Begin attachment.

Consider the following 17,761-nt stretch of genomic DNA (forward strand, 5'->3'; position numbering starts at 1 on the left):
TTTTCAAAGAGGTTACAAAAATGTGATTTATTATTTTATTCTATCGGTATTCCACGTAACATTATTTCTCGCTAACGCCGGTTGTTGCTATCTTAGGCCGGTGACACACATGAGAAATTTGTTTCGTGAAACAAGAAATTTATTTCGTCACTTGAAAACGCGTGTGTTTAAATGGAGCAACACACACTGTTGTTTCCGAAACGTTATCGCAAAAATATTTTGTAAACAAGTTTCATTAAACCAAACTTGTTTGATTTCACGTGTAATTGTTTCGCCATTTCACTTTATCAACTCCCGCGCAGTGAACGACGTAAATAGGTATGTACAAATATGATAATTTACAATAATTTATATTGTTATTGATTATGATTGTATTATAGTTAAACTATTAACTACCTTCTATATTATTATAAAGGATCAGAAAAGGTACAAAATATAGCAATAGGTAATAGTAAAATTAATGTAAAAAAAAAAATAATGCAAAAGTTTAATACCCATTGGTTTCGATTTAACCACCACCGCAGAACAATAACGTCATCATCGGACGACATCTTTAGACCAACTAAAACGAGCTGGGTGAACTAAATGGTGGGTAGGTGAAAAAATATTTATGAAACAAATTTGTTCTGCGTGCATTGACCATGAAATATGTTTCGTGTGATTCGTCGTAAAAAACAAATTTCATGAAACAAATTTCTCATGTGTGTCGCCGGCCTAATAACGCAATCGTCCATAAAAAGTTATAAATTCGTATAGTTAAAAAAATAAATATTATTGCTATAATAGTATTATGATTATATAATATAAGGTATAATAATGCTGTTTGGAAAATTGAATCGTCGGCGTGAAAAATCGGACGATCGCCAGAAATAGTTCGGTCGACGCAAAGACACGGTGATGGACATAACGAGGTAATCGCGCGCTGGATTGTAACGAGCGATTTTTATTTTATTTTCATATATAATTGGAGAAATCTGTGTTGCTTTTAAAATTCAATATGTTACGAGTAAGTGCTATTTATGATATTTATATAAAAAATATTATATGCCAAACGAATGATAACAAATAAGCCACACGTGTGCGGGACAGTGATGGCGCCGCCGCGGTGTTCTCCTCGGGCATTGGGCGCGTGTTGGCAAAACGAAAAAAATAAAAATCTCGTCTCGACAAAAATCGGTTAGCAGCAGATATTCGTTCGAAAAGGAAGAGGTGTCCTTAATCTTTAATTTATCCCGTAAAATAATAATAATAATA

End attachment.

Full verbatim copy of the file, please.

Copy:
Consider the following 17,761-nt stretch of genomic DNA (forward strand, 5'->3'; position numbering starts at 1 on the left):
TTTTCAAAGAGGTTACAAAAATGTGATTTATTATTTTATTCTATCGGTATTCCACGTAACATTATTTCTCGCTAACGCCGGTTGTTGCTATCTTAGGCCGGTGACACACATGAGAAATTTGTTTCGTGAAACAAGAAATTTATTTCGTCACTTGAAAACGCGTGTGTTTAAATGGAGCAACACACACTGTTGTTTCCGAAACGTTATCGCAAAAATATTTTGTAAACAAGTTTCATTAAACCAAACTTGTTTGATTTCACGTGTAATTGTTTCGCCATTTCACTTTATCAACTCCCGCGCAGTGAACGACGTAAATAGGTATGTACAAATATGATAATTTACAATAATTTATATTGTTATTGATTATGATTGTATTATAGTTAAACTATTAACTACCTTCTATATTATTATAAAGGATCAGAAAAGGTACAAAATATAGCAATAGGTAATAGTAAAATTAATGTAAAAAAAAAAATAATGCAAAAGTTTAATACCCATTGGTTTCGATTTAACCACCACCGCAGAACAATAACGTCATCATCGGACGACATCTTTAGACCAACTAAAACGAGCTGGGTGAACTAAATGGTGGGTAGGTGAAAAAATATTTATGAAACAAATTTGTTCTGCGTGCATTGACCATGAAATATGTTTCGTGTGATTCGTCGTAAAAAACAAATTTCATGAAACAAATTTCTCATGTGTGTCGCCGGCCTAATAACGCAATCGTCCATAAAAAGTTATAAATTCGTATAGTTAAAAAAATAAATATTATTGCTATAATAGTATTATGATTATATAATATAAGGTATAATAATGCTGTTTGGAAAATTGAATCGTCGGCGTGAAAAATCGGACGATCGCCAGAAATAGTTCGGTCGACGCAAAGACACGGTGATGGACATAACGAGGTAATCGCGCGCTGGATTGTAACGAGCGATTTTTATTTTATTTTCATATATAATTGGAGAAATCTGTGTTGCTTTTAAAATTCAATATGTTACGAGTAAGTGCTATTTATGATATTTATATAAAAAATATTATATGCCAAACGAATGATAACAAATAAGCCACACGTGTGCGGGACAGTGATGGCGCCGCCGCGGTGTTCTCCTCGGGCATTGGGCGCGTGTTGGCAAAACGAAAAAAATAAAAATCTCGTCTCGACAAAAATCGGTTAGCAGCAGATATTCGTTCGAAAAGGAAGAGGTGTCCTTAATCTTTAATTTATCCCGTAAAATAATAATAATAATA